2. Spectroscopic observations
P/Gehrels 3 has been observed at Mauna Kea Observatory, Hawaii, on June 20th, 1996 using the 3.6 m Canadian-French-Hawaiian telescope equipped with the MOS (MultiObject Spectrograph) and the CCD STIS2 (2048x2048 pixels). The grism used is the V150 with a dispersion of 433 Å/mm. The spectral range covered is about 400 nm 980 nm with a spectral dispersion of 7 Å/pixel. A spectral resolution of about 30 Å has been obtained with a slit aperture of 1.7 arcsec. In this wavelength range both emission and absorption features can be seen. This range includes some of the most diagnostic features needed for the spectral classification: the 0.9 µm absorption feature, which is critical for the interpretation of the surface reflectance spectra and the C2 emission bands.
The observations of comet nuclei are very difficult: when the comet is active, the nucleus is obscured by the coma and dust emissions. Contamination can be removed only with careful modelling and the spectrum of the bare nucleus can be obtained. Luu (1993), using this technique, observed 5 comets at large distance, finding that the optical spectra are very different from each other, ranging from blue, as for Chiron, to red, as for Tempel 2. This variety of slopes was also found in the Trojan population (Jewitt & Luu 1990).
The observations have been performed when the comet had passed the perihelion, at 4.5 AU from the Sun and 3.5 AU from the Earth; the visual magnitude was of 21.8 and the airmass was 1.5. Several solar analog spectra have been secured during the night and the reflectivity of the comet, shown in Fig. 1, results from the division by the spectrum of 16 Cygnus B. The spectrum is normalized at 5500 Å. No sign of activity has been detected in the comet spectrum. The spike near 0.76 micron is due to a not perfect removal of the atmospheric telluric absorption.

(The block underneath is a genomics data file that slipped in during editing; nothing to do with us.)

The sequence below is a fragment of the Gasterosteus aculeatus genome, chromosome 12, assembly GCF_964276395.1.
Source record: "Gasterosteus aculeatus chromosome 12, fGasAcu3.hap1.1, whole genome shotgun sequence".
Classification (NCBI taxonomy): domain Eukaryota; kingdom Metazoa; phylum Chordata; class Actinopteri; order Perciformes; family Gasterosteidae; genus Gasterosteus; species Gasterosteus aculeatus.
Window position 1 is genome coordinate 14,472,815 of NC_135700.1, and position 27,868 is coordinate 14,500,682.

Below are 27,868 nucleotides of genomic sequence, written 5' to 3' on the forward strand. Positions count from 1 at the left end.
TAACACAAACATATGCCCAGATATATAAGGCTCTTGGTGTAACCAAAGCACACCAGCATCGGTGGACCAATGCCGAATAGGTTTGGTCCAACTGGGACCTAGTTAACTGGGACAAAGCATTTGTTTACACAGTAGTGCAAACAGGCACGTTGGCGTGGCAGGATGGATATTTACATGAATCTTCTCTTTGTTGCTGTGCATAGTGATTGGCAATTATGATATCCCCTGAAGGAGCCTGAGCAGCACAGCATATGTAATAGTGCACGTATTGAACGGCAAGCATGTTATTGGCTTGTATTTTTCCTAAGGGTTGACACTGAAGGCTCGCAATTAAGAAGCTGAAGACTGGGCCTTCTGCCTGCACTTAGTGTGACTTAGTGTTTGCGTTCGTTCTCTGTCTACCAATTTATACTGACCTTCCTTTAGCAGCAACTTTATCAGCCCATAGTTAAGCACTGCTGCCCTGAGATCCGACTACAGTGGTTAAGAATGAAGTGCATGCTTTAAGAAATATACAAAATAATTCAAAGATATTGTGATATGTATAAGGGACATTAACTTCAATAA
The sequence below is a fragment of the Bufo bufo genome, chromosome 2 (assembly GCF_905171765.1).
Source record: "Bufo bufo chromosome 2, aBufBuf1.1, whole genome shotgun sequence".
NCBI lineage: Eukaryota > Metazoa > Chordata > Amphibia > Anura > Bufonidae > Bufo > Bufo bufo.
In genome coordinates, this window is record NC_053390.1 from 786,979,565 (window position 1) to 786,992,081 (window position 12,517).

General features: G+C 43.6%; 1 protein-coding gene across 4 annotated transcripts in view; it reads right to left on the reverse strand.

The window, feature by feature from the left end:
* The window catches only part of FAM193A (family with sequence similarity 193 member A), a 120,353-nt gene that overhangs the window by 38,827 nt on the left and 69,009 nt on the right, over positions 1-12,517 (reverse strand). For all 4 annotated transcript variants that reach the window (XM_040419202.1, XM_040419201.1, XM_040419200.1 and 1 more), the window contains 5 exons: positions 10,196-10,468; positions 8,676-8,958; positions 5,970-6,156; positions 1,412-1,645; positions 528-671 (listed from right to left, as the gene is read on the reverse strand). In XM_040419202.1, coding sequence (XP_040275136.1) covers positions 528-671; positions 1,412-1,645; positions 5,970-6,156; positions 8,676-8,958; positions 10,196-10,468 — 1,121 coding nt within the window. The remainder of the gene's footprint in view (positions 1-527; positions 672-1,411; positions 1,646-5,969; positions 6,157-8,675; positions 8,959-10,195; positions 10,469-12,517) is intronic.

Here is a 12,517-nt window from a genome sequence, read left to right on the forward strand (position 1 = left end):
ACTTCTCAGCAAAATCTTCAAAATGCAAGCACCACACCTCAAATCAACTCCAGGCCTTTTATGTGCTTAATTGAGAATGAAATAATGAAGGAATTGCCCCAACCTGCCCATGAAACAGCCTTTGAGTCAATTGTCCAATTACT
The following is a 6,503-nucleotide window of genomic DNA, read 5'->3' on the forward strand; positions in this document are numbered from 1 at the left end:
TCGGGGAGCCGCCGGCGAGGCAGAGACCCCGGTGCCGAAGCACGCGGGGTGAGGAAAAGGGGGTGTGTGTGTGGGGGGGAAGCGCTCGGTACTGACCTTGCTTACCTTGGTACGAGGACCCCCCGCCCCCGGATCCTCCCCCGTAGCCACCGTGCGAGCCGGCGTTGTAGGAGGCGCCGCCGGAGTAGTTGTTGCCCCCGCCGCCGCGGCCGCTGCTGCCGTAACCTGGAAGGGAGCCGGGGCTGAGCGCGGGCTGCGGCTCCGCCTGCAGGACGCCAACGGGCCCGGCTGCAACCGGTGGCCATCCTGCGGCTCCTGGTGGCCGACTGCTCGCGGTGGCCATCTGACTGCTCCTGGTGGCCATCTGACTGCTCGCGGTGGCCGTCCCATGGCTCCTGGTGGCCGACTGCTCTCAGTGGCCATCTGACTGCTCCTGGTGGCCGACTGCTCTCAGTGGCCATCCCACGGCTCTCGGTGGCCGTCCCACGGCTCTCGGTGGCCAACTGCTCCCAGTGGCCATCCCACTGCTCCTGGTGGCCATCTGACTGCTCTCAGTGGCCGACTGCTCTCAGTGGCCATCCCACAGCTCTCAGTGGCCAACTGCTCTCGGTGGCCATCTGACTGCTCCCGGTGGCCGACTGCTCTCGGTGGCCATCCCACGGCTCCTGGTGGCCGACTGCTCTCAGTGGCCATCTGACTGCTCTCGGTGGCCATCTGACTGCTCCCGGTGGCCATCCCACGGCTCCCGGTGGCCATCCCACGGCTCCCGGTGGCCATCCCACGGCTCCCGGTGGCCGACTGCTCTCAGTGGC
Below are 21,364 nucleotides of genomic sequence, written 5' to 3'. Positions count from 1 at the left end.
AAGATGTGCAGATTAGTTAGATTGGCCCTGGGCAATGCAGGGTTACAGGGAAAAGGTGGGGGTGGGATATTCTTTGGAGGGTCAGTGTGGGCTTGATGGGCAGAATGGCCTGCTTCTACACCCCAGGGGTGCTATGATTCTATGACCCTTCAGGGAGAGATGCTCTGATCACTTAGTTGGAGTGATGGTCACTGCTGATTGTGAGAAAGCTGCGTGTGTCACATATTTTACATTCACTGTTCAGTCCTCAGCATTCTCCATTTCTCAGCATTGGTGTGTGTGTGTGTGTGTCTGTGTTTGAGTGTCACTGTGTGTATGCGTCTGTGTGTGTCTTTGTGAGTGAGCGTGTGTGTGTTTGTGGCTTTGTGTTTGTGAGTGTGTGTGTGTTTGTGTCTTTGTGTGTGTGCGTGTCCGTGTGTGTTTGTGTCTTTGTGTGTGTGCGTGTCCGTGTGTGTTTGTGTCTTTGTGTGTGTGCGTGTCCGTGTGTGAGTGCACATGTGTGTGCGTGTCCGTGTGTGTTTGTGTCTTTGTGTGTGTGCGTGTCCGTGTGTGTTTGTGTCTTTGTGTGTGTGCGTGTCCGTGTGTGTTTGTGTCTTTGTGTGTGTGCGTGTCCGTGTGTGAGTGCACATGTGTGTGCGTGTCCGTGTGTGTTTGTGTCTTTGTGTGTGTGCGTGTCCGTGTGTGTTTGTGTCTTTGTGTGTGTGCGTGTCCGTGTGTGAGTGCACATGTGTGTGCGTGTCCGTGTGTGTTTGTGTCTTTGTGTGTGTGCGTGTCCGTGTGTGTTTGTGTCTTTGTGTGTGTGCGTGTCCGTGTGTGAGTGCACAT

The optical spectrum shows a featureless, red continuum with a reflectivity gradient S' equal to 13.30.1%/ Å in the wavelength range 550 and 800 nm. This value is statistically consistent with the mean slope of the optical spectra of comet nuclei, S' = 145%/ Å (Jewitt & Luu 1990; Fitzsimmons et al. 1994), with that of Trojans, S' = 104%/ Å (Jewitt & Luu 1990), D-type asteroids, S' = 13.51.0%/ Å (Lazzarin et al. 1995), and some Centaurs (Barucci et al. 1999). The value of the reflectivity gradient S' suggests a similarity of the P/Gehrels 3 surface composition with that of Trojans and dark asteroids. The similar red colors and low albedos may be evidence for common organic compounds (possibly mixed with a limited amount of ice) on the surface of the two populations (dark asteroids and comets), but we must remember the strong influence of the grains size on the spectra and also on the influence of dark material on the spectral reflectance. Considerable reduction of reflectivity of pure ice is achieved even with very small amounts of inclusions: the pure snow reflectivity which, in the visible, is approximately 0.9, can be reduced to less than 0.3 with a dust to ice mass ratio of only (Warren & Wiscombe 1980). Very small amount of grains can reduce the reflectance spectra on an ice surface (Clark 1982). The presence of carbonaceous material mixed with water ice, even in low percentages ( 20 percent), will mask the ice spectral features and reduce considerably its albedo (Clark & Lucey 1984). The presence of organic material on the surface of comet nucleus can mask the absorption features of silicates in the visible and in the near IR.
© European Southern Observatory (ESO) 2000
Online publication: February 25, 2000